The side dish, ostensibly “cauliflower, smashed garlic and pecorino” was cauliflower cheese. No more, no less. If they’d used pecorino, and I’m not convinced, it was a waste of pecorino. The garlic just didn’t turn up at all (maybe because it was smashed). At eighteen pounds – with an extra three for the cauliflower cheese – it wasn’t quite good enough to justify the price: eating the dish felt a bit like watching the meter running in a taxi heading somewhere you don’t even particularly want to go.

The haddock, chorizo and white bean stew looked appealing when it came and the flavours didn’t disappoint but, after digging around for a moment, I realised that there was an absence of beans. I couldn’t find any. None. I asked one of the flotilla of waitresses about this and she said that perhaps they had been pureed into the sauce but she would check with the kitchen. Then she returned with another explanation… apparently the stew is cooked in a large pot and the beans all sink to the bottom so, on this occasion, when they served it up it just turned out that none made it into my bowl! Not one solitary bean. (No, I didn’t believe it either.) To make up for this the kitchen dished me up a generous side portion of beans, which just happened to be exactly as many as you would find in a tin. These seemed to be in a different sauce to the stew but I didn’t want to ask any more questions and was just grateful they turned up at all.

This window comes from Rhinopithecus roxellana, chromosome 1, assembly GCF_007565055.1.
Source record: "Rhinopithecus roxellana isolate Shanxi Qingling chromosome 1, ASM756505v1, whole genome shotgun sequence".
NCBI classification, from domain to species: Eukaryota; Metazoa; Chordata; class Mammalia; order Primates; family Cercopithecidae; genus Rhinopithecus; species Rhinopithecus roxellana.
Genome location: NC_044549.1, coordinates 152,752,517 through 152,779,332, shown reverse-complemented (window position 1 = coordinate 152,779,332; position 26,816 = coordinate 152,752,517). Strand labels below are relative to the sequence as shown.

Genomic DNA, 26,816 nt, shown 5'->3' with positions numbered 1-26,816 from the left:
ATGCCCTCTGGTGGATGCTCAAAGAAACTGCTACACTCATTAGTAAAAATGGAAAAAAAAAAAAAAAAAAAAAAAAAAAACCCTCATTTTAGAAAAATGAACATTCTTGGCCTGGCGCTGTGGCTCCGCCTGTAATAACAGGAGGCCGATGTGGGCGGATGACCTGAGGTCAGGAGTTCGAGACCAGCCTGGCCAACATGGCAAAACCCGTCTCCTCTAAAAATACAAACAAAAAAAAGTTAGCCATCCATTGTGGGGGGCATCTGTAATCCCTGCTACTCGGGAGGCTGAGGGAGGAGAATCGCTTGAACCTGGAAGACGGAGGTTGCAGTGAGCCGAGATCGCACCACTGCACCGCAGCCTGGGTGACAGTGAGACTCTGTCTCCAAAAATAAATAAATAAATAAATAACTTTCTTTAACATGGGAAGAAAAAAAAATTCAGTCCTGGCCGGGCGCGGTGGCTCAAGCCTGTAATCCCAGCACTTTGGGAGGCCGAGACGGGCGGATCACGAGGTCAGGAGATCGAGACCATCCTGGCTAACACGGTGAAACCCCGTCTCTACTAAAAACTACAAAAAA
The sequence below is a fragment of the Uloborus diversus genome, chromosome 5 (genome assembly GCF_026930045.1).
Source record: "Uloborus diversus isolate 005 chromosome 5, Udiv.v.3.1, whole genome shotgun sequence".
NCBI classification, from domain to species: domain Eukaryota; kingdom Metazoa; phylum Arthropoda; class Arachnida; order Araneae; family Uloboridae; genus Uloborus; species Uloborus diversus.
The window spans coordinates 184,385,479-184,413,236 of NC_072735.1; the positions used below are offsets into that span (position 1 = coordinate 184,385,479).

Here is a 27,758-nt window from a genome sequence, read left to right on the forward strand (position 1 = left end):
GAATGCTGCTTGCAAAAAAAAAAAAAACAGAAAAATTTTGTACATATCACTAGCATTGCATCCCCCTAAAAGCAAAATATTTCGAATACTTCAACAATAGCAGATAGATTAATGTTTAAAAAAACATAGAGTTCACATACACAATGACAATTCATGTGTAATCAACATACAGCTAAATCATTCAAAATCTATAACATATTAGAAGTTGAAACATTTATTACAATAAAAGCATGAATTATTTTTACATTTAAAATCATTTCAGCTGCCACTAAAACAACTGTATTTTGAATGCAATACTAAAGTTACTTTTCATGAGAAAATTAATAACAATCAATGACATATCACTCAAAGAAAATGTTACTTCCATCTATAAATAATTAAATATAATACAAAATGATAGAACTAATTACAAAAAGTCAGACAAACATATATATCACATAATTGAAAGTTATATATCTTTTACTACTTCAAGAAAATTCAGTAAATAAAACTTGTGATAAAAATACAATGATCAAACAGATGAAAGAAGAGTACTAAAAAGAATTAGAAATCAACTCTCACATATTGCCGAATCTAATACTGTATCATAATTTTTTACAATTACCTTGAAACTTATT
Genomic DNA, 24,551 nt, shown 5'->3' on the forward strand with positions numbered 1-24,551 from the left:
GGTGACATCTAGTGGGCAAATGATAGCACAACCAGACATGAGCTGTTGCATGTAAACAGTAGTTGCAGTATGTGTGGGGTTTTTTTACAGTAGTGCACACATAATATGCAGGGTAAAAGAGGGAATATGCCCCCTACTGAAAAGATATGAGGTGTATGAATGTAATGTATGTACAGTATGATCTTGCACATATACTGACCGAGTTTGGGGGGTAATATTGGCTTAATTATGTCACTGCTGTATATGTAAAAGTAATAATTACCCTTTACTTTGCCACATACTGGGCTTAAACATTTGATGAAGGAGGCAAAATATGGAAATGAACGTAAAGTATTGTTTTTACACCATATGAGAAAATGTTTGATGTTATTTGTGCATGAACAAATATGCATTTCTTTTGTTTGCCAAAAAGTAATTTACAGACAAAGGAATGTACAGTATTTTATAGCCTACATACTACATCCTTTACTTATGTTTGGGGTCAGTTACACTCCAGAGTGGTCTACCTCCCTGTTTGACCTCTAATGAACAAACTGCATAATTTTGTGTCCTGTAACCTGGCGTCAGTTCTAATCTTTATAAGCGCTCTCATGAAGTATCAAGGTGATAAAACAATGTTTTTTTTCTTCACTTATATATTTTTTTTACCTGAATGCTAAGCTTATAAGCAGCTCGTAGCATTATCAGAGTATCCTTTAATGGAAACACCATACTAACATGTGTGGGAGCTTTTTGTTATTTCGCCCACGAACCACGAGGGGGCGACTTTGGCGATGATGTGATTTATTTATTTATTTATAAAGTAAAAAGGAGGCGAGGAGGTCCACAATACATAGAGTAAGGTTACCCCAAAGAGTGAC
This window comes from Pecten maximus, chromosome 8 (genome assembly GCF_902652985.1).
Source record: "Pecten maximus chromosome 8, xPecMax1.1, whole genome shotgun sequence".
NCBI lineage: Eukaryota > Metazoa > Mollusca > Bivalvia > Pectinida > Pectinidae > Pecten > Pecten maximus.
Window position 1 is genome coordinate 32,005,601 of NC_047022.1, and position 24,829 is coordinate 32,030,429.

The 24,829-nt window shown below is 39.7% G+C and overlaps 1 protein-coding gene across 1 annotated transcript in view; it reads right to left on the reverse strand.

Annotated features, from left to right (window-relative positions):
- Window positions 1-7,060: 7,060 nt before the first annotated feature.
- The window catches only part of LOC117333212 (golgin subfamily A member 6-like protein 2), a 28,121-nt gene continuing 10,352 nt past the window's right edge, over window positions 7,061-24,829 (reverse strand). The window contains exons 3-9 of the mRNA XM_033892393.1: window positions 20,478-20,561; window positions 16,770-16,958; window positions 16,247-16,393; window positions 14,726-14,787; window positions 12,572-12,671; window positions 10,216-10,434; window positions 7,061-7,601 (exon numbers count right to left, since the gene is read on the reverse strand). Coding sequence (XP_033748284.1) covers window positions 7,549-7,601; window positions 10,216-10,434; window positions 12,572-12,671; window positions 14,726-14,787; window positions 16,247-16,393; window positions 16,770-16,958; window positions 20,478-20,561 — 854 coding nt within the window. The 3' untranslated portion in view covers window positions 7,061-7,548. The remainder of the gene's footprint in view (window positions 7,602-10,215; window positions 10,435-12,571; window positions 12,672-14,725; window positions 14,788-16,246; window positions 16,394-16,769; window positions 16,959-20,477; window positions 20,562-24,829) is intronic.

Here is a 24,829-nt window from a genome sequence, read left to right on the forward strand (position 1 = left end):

The stew itself was very pleasant with some decent sized pieces of haddock, quite a few diced bits of chorizo (though this was on the rubbery side, which suggested it was either poor quality or hadn’t been cooked for long enough) and an awful lot of celery. The advertised “smoked tomatoes” were instead three unsmoked cherry tomatoes which had been grilled for just long enough for their skins to split. Overall it was a decent dish, once the beans were in, but I wouldn’t say more than that.


Pricing at Bel is all over the place. The starters are an expensive bunch – most around the eight or nine pound mark – and the mains vary widely from the reasonable (my stew was twelve pounds, as is the fish pie) to the punitive (the idea that two people would really fork out sixty-six pounds to share a rib of beef on the bone is either hopeless optimism or exploitation, not sure which). But the desserts are all a consistent six pounds. The Valrhona chocolate mousse with honeycomb and popping candy was indifferent stuff. I got a lot of sweetness and no cocoa, which meant this either wasn’t Valrhona or was Valrhona hopelessly maltreated. The honeycomb just added to the relentless sugariness, as did the popping candy, and the three meagre raspberries didn’t have enough sharpness to put up a fight against it.